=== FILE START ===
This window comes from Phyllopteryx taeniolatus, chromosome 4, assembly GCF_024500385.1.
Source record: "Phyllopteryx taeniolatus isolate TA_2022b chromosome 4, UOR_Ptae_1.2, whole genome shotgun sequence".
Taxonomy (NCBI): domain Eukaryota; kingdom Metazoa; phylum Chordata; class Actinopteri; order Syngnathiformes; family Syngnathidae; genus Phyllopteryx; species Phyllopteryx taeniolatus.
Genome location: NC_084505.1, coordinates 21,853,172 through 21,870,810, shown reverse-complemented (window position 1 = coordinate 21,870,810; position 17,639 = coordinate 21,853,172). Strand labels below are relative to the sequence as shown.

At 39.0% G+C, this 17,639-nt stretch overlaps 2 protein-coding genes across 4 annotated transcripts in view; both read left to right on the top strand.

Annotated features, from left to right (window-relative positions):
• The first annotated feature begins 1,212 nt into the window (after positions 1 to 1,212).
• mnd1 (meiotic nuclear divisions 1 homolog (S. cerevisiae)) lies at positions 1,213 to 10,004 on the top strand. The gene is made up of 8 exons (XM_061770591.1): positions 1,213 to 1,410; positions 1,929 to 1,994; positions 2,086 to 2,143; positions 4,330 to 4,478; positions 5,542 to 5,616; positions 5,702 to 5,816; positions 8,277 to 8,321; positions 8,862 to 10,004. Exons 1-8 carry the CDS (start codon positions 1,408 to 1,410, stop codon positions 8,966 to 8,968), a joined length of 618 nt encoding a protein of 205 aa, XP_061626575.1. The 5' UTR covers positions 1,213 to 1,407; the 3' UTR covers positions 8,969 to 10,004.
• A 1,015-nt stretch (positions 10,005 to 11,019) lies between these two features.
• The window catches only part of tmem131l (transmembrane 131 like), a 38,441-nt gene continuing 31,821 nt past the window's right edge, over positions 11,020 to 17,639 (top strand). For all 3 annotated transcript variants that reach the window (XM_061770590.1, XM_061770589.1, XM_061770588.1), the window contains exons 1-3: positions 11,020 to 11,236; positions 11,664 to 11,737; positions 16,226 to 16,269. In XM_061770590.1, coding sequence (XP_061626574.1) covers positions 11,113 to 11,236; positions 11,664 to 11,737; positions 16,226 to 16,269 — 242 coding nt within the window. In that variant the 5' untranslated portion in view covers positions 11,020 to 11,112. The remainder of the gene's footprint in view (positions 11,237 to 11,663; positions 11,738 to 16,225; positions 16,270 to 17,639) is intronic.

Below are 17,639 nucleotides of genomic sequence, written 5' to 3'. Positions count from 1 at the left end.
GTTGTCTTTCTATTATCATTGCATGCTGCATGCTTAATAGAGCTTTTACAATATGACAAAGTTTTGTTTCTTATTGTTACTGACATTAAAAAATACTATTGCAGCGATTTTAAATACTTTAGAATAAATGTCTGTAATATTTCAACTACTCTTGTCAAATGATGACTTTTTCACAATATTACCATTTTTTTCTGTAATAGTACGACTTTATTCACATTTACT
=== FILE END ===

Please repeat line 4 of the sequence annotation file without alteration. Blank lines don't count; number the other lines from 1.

Genome location: NC_084505.1, coordinates 21,853,172 through 21,870,810, shown reverse-complemented (window position 1 = coordinate 21,870,810; position 17,639 = coordinate 21,853,172). Strand labels below are relative to the sequence as shown.